U.K. Traders Are Now Betting on Two BOE Rate Hikes Next Year

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(Bloomberg) — Money markets traders are pricing in tighter monetary policy from the Bank of England as inflationary pressures in the economy build.

They now see a quarter-of-a-percentage-point increase to the BOE’s key rate by December 2022, on top of a 15-basis-point hike that was already priced for May. That would take it to 0.5% by the end of next from 0.1% currently.

Bets were brought forward after data Wednesday showed U.K. inflation surged more than expected to the strongest pace in more than nine years, while U.K. company payrolls climbed above its pre-pandemic level in August.

The shift in market expectations also follows a change in forward guidance from the BOE last month, where policy makers said they now foresee some “modest tightening” over the next three years. Last week, Governor Andrew Bailey said he is among officials who think a minimum criteria for tighter U.K. monetary policy has been met.

The BOE will “be focused on the medium-term outlook for prices and the labor market which, as seen in yesterday’s jobs market report, is holding up better than feared,” said Dean Turner, an economist at UBS Global Wealth Management. “These will keep the Bank of England in a hawkish mood, laying the ground for a rate hike in the first half of next year.”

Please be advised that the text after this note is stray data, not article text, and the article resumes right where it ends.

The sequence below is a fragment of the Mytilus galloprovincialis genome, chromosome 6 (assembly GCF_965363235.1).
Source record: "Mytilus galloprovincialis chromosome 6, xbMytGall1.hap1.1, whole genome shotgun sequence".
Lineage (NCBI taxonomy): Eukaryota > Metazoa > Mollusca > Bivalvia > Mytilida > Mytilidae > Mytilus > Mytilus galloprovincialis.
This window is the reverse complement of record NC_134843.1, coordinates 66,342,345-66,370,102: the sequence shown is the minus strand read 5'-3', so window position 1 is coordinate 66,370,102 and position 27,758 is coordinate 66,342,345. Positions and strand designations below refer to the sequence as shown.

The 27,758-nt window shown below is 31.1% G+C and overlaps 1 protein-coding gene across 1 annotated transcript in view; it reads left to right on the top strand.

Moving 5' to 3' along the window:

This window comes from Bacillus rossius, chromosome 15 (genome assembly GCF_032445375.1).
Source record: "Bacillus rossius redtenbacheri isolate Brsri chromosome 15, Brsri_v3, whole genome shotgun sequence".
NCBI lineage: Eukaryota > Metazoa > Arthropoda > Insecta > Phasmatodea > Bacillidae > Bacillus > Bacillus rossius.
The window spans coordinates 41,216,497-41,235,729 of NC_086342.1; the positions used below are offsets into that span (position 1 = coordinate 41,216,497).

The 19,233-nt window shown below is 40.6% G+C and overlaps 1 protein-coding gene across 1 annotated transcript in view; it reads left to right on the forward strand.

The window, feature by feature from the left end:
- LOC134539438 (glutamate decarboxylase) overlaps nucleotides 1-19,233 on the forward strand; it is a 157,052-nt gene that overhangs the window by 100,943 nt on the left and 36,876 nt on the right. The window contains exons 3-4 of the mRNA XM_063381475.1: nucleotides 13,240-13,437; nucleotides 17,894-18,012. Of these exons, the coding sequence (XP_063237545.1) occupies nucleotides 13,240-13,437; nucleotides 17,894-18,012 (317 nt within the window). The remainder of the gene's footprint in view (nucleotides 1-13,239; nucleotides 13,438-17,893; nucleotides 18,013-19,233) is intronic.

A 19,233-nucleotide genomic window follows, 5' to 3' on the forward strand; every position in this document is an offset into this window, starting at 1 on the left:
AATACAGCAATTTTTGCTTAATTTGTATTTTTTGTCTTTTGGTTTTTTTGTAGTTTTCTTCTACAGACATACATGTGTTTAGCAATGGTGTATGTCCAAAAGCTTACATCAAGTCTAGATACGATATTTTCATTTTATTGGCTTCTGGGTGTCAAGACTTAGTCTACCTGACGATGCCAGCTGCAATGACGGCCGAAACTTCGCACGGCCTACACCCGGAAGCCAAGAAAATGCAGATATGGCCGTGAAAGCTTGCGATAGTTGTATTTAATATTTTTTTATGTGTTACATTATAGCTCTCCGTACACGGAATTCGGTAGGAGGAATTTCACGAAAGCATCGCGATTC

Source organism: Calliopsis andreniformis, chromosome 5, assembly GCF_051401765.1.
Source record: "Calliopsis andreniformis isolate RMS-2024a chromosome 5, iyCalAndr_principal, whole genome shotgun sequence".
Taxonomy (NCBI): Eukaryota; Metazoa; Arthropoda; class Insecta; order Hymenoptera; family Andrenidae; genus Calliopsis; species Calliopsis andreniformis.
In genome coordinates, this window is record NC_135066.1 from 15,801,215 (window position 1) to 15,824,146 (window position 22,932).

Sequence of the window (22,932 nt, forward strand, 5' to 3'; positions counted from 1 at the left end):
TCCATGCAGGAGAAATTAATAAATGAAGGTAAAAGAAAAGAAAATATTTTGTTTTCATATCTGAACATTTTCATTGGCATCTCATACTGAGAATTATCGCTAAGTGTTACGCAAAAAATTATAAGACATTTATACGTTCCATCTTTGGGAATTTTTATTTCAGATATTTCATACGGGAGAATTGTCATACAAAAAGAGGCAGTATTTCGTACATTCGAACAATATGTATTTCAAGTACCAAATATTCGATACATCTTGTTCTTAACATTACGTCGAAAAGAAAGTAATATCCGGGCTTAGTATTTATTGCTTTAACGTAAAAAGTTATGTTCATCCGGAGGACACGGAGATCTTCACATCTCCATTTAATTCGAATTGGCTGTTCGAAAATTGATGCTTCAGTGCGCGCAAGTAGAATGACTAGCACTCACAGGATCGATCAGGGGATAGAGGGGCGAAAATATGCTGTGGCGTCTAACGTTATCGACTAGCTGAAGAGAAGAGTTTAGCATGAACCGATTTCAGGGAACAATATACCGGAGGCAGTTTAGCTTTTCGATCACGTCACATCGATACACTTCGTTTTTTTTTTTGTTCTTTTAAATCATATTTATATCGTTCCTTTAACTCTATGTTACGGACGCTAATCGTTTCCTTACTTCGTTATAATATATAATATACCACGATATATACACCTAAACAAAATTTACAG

It’s a sharp turnaround from the second half of last year, when traders were pricing in rates as low as minus 0.1% as the economy sputtered. They only removed bets on further loosening in February, when policy makers stressed that negative rates are not imminent amid the U.K.’s successful vaccine rollout.

While the central bank traditionally shifts its key interest rate by multiples of 25 basis points, it last cut rates by 15 basis points in March 2020, at the height of the coronavirus pandemic. If officials wanted to raise rates, a move back to 0.25% is seen by strategists as the likely first step.

(Adds context throughout, analyst quote in 5th paragraph.)

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